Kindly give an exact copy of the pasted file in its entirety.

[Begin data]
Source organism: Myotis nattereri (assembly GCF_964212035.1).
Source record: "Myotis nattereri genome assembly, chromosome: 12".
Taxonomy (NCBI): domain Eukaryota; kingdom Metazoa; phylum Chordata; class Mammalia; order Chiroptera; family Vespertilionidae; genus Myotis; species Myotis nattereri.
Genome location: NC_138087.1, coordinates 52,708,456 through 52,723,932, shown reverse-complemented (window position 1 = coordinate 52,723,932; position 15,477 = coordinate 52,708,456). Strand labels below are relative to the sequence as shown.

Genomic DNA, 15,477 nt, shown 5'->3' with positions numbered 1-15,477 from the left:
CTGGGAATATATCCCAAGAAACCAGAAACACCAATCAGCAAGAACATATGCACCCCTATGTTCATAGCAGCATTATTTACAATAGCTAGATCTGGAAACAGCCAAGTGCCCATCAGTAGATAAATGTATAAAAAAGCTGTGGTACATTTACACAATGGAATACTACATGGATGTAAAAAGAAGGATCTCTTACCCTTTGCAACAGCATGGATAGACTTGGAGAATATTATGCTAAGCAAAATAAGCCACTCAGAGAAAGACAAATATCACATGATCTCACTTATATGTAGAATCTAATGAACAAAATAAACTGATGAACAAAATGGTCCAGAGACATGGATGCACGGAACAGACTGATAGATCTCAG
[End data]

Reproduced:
Source organism: Myotis nattereri (assembly GCF_964212035.1).
Source record: "Myotis nattereri genome assembly, chromosome: 12".
Taxonomy (NCBI): domain Eukaryota; kingdom Metazoa; phylum Chordata; class Mammalia; order Chiroptera; family Vespertilionidae; genus Myotis; species Myotis nattereri.
Genome location: NC_138087.1, coordinates 52,708,456 through 52,723,932, shown reverse-complemented (window position 1 = coordinate 52,723,932; position 15,477 = coordinate 52,708,456). Strand labels below are relative to the sequence as shown.

Genomic DNA, 15,477 nt, shown 5'->3' with positions numbered 1-15,477 from the left:
CTGGGAATATATCCCAAGAAACCAGAAACACCAATCAGCAAGAACATATGCACCCCTATGTTCATAGCAGCATTATTTACAATAGCTAGATCTGGAAACAGCCAAGTGCCCATCAGTAGATAAATGTATAAAAAAGCTGTGGTACATTTACACAATGGAATACTACATGGATGTAAAAAGAAGGATCTCTTACCCTTTGCAACAGCATGGATAGACTTGGAGAATATTATGCTAAGCAAAATAAGCCACTCAGAGAAAGACAAATATCACATGATCTCACTTATATGTAGAATCTAATGAACAAAATAAACTGATGAACAAAATGGTCCAGAGACATGGATGCACGGAACAGACTGATAGATCTCAG